The length and strength of the locking tab 48 can be varied in order to adjust the amount of resilient force holding locking member 56 and barb 58 aligned with the distal end 38, and that determines the force applied to the cap 28 to release the locking member 56. The strength can be varied by varying the material of locking tab 48 or by varying the dimensions of the locking tab 48. The relative overlap between the locking member 56 and the shaped end 38 (e.g.,
While the above description is given with the locking tab 48 and shaped end 38 located on the container 20, they could be placed on the cap 28, in which case the locking member 56 would be on the threads 26 of the container 20. Further, the locking tab 48 could be on the same part as the locking member 56. Moreover, the locking tab 48 could be on the opposing end of the thread in some cases.
In the embodiments of
The location of the locking tab 48 varies depending on which part as the tab is located. Referring to
As seen from the various embodiments of
The top cap thread 36 extends between the two adjacent container threads 26 and abuts the resilient locking tag 48. The locking tab 48 is sized so it does not wedge and jam the cap thread 36 between the adjacent container threads 36. The locking tab 48 is also sized so it can deform when the cap thread 36 hits it and not break off. Advantageously the resilient locking tab 48 is located between, and toward an end of the thread(s) between which it is located. Advantageously the locking tab extends from and beyond a distal end of a thread, but if so it is located so it does not prevent the locking member 56 from aligning with and lockingly engaging the shaped end 38. Because the radially outward edge of the locking tab 48 engages the crest of the mating cap thread 36, the locking tab can deform without wedging or freezing the mating threads 26, 36, and it can resiliently urge the cap upwards while allowing the locking member 56 to engage the shaped end 38. This variation is shown in
The use of adjacent parallel threads with the locking tab 48 located between those adjacent threads could be applied to the other embodiments disclosed herein, specifically including the embodiments of
As described above the container threads 26 are on the external side of the opening 22. But the container threads 26 could be on the internal side of the opening 22, in which case the mating cap threads 36 would be on the outside of the skirt 32.
Various polymers could be used to make the container and cap, including various thermoplastics, polypropylene, polyethylene, polyacrylate, or other polymers. The container and cap could be made of metal with the threads 26, 36 and locking tab 48 being cut or molded or cast. Glass can be used only if the locking tab 48 is made of a flexible material held in position on the appropriate glass part. Various other materials could be used given the disclosure herein. Preferably the threads 26, 36, distal end 38, locking tab 48 and locking member 56 are integrally molded or cast along with the parts to which they are affixed, as by molding or casting that uses a flowable material to produce a part having a single, uniform material and unitary construction. Die casting of polymers is believed suitable.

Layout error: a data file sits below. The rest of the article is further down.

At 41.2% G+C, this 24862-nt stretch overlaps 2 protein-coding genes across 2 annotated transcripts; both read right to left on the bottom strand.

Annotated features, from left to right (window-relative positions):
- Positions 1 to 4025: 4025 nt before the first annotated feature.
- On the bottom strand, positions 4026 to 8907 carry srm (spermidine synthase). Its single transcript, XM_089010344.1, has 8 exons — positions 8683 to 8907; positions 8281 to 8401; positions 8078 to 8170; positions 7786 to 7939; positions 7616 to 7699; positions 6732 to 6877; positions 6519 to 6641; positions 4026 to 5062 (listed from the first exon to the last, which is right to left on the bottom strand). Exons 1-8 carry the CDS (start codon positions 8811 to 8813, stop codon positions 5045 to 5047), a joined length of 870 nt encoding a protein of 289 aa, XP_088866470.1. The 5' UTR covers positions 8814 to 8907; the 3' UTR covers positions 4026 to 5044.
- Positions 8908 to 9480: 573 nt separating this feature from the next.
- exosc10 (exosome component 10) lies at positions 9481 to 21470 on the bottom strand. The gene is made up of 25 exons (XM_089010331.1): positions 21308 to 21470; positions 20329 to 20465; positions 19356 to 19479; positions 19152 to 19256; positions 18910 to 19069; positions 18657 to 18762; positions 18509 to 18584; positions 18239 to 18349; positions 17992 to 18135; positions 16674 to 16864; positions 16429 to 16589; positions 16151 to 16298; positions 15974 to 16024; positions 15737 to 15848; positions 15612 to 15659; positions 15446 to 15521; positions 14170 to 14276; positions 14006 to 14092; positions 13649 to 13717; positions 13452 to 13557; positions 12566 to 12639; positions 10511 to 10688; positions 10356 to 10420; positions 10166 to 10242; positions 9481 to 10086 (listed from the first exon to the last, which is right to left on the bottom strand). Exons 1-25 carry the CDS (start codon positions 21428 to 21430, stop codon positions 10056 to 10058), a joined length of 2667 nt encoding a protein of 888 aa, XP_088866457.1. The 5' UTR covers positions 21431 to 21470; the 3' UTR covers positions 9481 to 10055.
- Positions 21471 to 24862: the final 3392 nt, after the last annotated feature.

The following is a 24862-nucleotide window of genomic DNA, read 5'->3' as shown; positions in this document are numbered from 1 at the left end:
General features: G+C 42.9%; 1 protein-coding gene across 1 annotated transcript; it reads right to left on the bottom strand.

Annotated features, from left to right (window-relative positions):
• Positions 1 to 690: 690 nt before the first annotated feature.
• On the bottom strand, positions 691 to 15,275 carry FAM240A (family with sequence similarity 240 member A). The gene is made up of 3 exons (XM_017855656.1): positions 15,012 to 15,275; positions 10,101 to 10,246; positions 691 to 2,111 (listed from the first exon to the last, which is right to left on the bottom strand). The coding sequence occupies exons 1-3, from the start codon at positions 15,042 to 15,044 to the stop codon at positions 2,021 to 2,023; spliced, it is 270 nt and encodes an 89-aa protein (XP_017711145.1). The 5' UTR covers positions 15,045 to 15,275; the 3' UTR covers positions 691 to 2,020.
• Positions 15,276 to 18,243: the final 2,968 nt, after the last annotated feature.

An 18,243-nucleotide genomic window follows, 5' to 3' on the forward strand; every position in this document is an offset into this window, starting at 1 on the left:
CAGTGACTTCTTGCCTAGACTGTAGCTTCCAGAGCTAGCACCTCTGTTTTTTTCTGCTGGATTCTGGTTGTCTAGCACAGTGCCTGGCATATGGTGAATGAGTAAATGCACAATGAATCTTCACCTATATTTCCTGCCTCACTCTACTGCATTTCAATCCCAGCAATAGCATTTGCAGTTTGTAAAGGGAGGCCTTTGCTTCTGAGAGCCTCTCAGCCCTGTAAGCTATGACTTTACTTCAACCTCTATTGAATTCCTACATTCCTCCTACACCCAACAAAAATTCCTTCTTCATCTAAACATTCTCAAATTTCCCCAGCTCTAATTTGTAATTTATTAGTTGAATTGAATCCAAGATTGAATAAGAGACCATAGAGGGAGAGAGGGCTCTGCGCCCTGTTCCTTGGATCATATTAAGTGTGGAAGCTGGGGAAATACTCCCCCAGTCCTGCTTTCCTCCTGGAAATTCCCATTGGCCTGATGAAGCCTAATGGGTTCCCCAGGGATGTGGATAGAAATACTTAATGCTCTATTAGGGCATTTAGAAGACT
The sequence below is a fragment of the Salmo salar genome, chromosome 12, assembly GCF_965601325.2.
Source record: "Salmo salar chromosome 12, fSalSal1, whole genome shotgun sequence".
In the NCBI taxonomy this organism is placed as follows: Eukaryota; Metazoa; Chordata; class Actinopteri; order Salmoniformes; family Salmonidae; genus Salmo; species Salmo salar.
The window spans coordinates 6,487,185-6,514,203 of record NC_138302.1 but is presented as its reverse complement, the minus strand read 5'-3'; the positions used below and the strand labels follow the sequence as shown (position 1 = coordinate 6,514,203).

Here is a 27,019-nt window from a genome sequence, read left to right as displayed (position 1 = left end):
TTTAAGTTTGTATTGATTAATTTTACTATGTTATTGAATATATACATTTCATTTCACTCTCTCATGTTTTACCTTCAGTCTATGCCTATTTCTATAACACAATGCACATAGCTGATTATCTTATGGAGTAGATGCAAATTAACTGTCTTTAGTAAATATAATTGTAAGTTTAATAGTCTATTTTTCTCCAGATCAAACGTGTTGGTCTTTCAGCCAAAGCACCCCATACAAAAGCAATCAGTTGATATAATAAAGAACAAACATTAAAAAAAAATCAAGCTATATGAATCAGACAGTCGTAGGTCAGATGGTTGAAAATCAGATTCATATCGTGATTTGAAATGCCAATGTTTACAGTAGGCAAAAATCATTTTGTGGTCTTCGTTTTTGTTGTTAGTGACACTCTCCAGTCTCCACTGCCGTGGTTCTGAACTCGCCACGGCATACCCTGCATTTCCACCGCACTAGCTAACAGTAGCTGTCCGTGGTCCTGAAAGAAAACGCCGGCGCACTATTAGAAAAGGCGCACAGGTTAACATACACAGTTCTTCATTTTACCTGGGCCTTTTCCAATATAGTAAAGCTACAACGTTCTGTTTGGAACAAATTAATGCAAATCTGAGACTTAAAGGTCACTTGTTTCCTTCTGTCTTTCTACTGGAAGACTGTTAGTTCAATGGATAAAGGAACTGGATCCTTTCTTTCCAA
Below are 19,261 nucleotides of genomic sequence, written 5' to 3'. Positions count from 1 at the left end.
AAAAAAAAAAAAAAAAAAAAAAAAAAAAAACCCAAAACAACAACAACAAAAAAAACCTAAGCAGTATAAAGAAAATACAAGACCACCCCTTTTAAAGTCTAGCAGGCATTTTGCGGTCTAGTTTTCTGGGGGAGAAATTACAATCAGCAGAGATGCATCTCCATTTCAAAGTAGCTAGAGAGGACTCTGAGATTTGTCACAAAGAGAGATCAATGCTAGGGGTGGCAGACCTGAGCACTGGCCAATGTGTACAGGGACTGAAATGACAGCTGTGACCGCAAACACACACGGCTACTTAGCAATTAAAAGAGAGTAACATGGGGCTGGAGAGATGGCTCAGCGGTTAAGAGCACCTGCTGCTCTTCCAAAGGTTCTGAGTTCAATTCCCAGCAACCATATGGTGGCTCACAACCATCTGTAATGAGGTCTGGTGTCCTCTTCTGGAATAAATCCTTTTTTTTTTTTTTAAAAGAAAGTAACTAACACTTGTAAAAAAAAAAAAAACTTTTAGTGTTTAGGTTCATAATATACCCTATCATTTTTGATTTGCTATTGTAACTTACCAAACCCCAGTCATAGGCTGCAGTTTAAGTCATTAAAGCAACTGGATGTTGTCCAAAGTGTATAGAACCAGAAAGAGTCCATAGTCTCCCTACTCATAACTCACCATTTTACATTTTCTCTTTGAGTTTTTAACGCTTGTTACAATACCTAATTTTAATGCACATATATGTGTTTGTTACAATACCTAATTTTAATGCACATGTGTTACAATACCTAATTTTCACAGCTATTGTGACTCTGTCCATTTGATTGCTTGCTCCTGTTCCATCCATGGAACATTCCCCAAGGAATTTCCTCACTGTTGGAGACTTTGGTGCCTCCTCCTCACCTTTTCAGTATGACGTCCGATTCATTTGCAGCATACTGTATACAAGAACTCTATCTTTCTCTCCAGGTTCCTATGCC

The threads 26 can be single or multiple lead, and are shown as four lead threads, with each thread extending about ¼ turn around the periphery of the neck 22. But various thread lengths could be used, and the number of threads can vary, as can the angle of inclination of the threads.
The threads 26, 36 are shown as continuous threads, but they could be segmented threads, in which a particular thread could be interrupted by gaps, or formed of a series of segments on the same thread axis 42. If such interrupted threads are used then the length of the inclined surface 60 and barb 58 should be larger than any space between adjacent segments in order to prevent the barb 58 from slip 23 ping into the gap between adjacent segments.
The inclined surface 60 advantageously leads the barb 58 through the opening between the locking tab 48 and the adjacent container thread 26. But the inclined surface 60 is optional. It is preferable because it provides for a gradually increasing torque to lock the cap 28 onto the container 20. Similarly, the barb 58 is advantageously located at the distal end of the cap thread 36. But the barb 58 could be located at various locations along the length of the thread 36, as long as a shaped end 38 is located to abut the barb 58, and as long as resilient tab 58 is located to resiliently urge the barb 58 into engaging alignment with the shaped end 38. Preferably barb 58 is set back enough along the length of the thread 26 that when the cap 28 is tight on the container 20, the barb is past the shaped end 38.
The amount of overlapping rotational alignment between barb 58 and shaped end 38 will vary with the materials used, the sizes of the threads 26, 36, and with the shape of the distal end 38 and the shape of the mating barb 58. The amount of overlap should be sufficient to restrain rotation in one direction about axis 25 so that a child cannot rotate the lid 28 relative to the container 20 and remove the lid.
The locking tab 48 used with the above container thread 26, has opposing sides inclined toward each other at an angle of about 5° to the horizontal, with the trailing end square and the leading end inclined. That slight angle on the sides makes it easy to mold the tab 48. The tab 48 has a length of about 0.072 inches, which makes the locking tab 48 extend radially slightly beyond the crest height of the container thread 26. A crest thickness of about 0.01 inches is believed suitable for the locking tab 48, when made of polypropylene. Other dimensions could be used.